Those vices are now highly esteemed and fiercely defended aspects of our culture. To a greater or lesser extent, almost all of us share them. Now intellectual pride does not vary directly with intelligence, any more than lust varies directly with sex drive. A co-worker of mine, a man of modest education and even less native intelligence, is completely convinced that he needs no coaching or study guides to help him understand the Bible. He just "knows" when the Holy Spirit is guiding him to the correct interpretation, just as people at the other Protestant church down the block from his are convinced that they "know" the Holy Spirit is leading them to a different and incompatible interpretation. When I was in academia, I encountered young women who dressed like whores and slept around not because they had sex on their minds all the time (OK, a few did, but they were exceptional), but simply because they were convinced that they would never land a guy if they didn't. And so they actively encouraged their sexual appetites, seeking out the "hunks," in order to keep themselves in the game of what once, long ago, was called courtship and has now degenerated into the alienating culture of "hooking up." I have found such oddities to be common in today's America, so that they are no longer widely perceived as oddities. The underlying attitudes about religious authority and sexuality are now the norms.
I have also found the effects of such norms even among spiritually-minded people who sympathize with traditional Christianity and, in many cases, even believe themselves to subscribe to it. That is only natural: intellectual pride and sexual lust are alluringly self-serving. Thus in my many theological debates over the decades, I have found the two most commonly contested features of Catholicism to be (a) her claim to teach the deposit of faith infallibly, and (b) her teaching about sexual morality. The two are obviously related, inasmuch as the content of the latter is backed by the former. Both are so widely misunderstood, in a negative way of course, that I have gradually become convinced that many people don't want to understand them. If they did, then the full plausibility of those features would be manifest and thus constitute a divine call to give up the two most self-serving of our cultural norms. But that fact, when it is a fact, is easily understood. The truly puzzling thing is how the features in question constitute stumbling blocks even to the plainly well-motivated.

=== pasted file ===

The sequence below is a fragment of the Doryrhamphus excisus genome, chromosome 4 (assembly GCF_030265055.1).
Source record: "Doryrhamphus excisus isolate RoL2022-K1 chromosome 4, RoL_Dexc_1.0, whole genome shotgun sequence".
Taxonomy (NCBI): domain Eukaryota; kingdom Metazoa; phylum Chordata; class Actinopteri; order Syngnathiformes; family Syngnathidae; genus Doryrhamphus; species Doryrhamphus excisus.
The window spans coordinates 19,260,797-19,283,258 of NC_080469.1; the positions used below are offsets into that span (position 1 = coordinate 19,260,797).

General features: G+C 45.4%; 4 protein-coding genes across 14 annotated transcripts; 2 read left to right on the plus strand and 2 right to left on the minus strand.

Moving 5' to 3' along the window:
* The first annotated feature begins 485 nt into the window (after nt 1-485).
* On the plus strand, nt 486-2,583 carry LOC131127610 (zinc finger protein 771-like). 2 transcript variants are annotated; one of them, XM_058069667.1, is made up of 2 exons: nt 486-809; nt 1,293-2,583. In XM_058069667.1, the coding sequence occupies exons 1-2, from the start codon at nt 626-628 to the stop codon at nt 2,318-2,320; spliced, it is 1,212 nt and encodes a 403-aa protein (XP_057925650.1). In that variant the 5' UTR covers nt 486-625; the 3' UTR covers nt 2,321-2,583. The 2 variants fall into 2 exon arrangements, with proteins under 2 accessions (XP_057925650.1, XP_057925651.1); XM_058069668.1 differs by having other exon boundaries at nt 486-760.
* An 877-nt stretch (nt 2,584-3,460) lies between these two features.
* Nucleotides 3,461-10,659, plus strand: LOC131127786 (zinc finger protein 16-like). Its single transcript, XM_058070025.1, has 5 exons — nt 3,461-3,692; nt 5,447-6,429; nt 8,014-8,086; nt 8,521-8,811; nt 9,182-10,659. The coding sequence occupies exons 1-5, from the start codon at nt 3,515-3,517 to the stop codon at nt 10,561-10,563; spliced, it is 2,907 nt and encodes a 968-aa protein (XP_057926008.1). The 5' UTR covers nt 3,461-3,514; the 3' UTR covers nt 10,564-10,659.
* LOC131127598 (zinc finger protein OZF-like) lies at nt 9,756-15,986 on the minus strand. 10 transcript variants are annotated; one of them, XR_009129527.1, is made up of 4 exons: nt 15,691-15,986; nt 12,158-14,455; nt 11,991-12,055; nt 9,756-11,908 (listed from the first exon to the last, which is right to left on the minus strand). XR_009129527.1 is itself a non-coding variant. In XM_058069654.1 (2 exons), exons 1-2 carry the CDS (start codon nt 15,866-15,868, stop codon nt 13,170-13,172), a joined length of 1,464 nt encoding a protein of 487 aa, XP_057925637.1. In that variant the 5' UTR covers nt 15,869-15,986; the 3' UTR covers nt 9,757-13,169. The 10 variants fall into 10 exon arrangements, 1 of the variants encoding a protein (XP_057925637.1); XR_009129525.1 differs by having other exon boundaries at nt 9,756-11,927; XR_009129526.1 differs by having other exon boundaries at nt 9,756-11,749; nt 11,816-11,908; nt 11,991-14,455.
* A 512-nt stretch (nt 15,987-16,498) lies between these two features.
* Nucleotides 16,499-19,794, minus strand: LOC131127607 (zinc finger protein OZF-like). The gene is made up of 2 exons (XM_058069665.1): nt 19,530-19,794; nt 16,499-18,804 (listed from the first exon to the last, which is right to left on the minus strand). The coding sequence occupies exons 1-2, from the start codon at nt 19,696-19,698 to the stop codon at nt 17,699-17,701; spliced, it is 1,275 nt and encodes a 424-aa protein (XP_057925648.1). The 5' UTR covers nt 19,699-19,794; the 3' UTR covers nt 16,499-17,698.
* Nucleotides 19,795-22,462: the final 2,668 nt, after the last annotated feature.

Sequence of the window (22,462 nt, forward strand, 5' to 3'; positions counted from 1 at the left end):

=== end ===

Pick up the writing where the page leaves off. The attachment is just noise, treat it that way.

I have only recently discovered as much, thanks to the blogosphere. An elaborate example is a discussion touched off by my recent post at Pontifications about sexual orientation and personhood. The occasion for that piece was a philosophical attempt by The Anglican Scotist to justify the homosexualist claim that a person's homosexuality is essential to their personhood. I sought to rebut that claim. My piece drew the attention of one of the conservative blogosphere's most charming and interesting practitioners, Baroness Alexandra von Maltzan, who cited it approvingly in a provocative post of her own. That post generated a very long thread of comments, the most striking of which came from Kenny Pierce of Redneck Peril. Now Kenny's actual views about sexual morality are strikingly close to Catholic sexual teaching, especially Pope John Paul II's "theology of the body." But he is not convinced that the teaching of the Catholic Church about such matters as the evil of contraception are all true. That, it seems to me, is because he is convinced that the history of Catholic theology shows so much evolution away from earlier attitudes that the Church cannot credibly claim the authority to teach on the subject without error. Now, Kenny is quite a well-motivated man. He belongs to a conservative Anglican church, an offshoot from ECUSA that rightly rejects the direction that denomination has been taking. He very much wants to know and embrace "the faith once delivered to the saints." He just isn't convinced that any visible authority, such as the Catholic Church, can credibly claim for itself the kind of authority that can be counted on to preserve and transmit said faith reliably enough for the assent of faith. Accordingly, in Protestant fashion that he would doubtless dislike being called Protestant, he rejects the authority of the "Roman Church" both on sexual matters and in general. As I have argued in another Pontifications post, anybody who does so thus turns the truth God wants us to know into a mere matter of opinion. And, naturally enough, matters of opinion admit many opinions, not all of which are compatible with each other or even self-consistent. This is why we end up with the doctrinal chaos of Anglicanism, whether one wishes to call Anglicanism Protestant or Catholic.